This is a great text when it comes to understanding the basic structure of editing. If you are looking for something that talks about grammar mechanics, this might not be the right book. Very little time is spent on actual grammar. Rather, the book breaks down some key journalism terms while presenting a few cautionary tales.Notes:A discussion on the various forms of defamation and libel. This book discusses who is unable to seek damages against a media outlet based on their occupation. Though p [...]

Super outdated. But identifies the ideal background of an editor as a voracious reader of classical literature--and the Great Books. Explains a lot.

Although this book included brief, good advice about sensitivity to audiences and authors and the importance of near-compulsive attention to everything from the first invitation to an author to write (an article for a magazine, for example) to the last potentially defamatory statement, heading, and semicolon, the book is outdated and I decided to recycle it. It is outdated in terms of copyright and defamation law to some extent. But it is distractingly outdated in terms of the editing processes [...]

Arthur Plotnik is an arch stylist, which made this book at least partly worth reading.Originally published in 1982 and apparently never revised in subsequent editions (like its namesake, The Elements of Style, which is now in its fourth edition), this book, needless to say, has become quite dated. It's hard to imagine, for example, in the era of digital cameras and laser printers, that an excursus on half-tones remains necessary for editors. Likewise the relatively lengthy exposition on 35mm cam [...]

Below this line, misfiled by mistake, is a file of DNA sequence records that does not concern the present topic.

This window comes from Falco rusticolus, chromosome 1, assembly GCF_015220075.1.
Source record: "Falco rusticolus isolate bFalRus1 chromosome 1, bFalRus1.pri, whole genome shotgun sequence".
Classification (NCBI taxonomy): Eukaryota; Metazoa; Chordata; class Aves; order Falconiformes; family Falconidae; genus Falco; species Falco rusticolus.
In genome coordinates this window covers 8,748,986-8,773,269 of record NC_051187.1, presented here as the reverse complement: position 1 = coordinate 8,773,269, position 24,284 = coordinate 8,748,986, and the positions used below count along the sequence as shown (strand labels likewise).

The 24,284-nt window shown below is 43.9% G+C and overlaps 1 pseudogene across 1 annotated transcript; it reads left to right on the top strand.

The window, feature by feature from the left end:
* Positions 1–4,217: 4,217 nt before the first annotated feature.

This is probably the most valuable book I've read on writing. If you want to sell your writing, you have to write in a style that someone with purchasing power really likes. Generally that someone is an editor. If you know what an editor wants, he/she will be MUCH more inclined to buy what you've written. When I found this book at a thrift store, it was the BEST couple of bucks I've ever spent. After reading it, you will know how editors think. If you can think like an editor, then you're much m [...]

An old review salvaged from my blog archives:Despite the references to outdated technology, Plotnik’s knowledgeable book provides a tidy introduction to the being that is an "editor." For those interested primarily in the art of critiquing the written word, this book contains extraneous information, as it covers the many talents required of professional office editors (such as a crash course in photography and an overview of printing procedures). Nonetheless, this book is an interesting read f [...]